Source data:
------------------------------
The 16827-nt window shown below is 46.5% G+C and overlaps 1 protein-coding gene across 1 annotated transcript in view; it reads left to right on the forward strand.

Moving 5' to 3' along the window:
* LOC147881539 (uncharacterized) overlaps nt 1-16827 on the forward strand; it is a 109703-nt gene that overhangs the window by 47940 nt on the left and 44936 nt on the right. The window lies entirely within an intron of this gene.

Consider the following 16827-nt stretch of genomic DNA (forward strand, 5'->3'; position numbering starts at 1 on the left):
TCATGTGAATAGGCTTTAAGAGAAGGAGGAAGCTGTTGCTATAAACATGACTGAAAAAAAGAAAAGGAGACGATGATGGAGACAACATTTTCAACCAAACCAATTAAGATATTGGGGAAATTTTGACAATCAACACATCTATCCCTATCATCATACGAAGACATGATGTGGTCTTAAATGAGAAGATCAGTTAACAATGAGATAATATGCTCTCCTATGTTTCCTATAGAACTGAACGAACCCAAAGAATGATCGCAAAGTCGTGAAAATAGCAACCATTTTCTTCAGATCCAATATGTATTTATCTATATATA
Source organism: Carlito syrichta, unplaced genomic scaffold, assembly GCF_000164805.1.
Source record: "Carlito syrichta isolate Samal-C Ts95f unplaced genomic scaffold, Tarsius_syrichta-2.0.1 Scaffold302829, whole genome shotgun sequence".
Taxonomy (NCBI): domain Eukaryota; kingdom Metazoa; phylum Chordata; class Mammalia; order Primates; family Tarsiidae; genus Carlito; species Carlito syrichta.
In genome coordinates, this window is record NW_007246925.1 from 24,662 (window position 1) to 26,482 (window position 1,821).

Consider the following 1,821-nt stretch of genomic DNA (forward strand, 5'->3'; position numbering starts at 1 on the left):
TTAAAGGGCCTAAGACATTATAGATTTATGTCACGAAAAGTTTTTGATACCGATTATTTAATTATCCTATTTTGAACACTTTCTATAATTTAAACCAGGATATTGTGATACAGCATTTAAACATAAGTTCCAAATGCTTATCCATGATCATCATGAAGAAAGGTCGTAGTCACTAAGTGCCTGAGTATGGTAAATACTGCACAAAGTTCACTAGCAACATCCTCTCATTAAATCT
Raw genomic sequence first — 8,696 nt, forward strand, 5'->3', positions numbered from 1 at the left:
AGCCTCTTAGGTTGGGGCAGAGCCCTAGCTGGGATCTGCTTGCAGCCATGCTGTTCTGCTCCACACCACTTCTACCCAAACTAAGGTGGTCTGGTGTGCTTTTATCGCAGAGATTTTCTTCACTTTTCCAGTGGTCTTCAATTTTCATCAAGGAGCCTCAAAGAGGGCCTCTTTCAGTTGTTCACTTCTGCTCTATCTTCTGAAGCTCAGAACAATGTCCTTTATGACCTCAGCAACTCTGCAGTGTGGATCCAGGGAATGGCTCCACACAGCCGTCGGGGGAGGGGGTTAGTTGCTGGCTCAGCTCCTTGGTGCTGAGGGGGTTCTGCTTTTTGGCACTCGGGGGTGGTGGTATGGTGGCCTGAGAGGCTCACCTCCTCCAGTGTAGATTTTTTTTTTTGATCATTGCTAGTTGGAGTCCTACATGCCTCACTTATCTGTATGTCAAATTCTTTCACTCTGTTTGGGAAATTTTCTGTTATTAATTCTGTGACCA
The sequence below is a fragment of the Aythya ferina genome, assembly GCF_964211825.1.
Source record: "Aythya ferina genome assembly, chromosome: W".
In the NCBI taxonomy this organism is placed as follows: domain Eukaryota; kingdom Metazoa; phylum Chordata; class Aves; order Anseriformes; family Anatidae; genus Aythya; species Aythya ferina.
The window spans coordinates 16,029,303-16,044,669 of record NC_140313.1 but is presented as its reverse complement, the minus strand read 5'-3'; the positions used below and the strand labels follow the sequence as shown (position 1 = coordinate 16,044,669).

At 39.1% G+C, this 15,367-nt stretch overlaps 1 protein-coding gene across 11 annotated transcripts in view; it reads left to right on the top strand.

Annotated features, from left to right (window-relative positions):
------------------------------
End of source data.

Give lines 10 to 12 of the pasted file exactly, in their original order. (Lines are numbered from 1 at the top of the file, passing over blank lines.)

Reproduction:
Consider the following 1,821-nt stretch of genomic DNA (forward strand, 5'->3'; position numbering starts at 1 on the left):
TTAAAGGGCCTAAGACATTATAGATTTATGTCACGAAAAGTTTTTGATACCGATTATTTAATTATCCTATTTTGAACACTTTCTATAATTTAAACCAGGATATTGTGATACAGCATTTAAACATAAGTTCCAAATGCTTATCCATGATCATCATGAAGAAAGGTCGTAGTCACTAAGTGCCTGAGTATGGTAAATACTGCACAAAGTTCACTAGCAACATCCTCTCATTAAATCT
Raw genomic sequence first — 8,696 nt, forward strand, 5'->3', positions numbered from 1 at the left: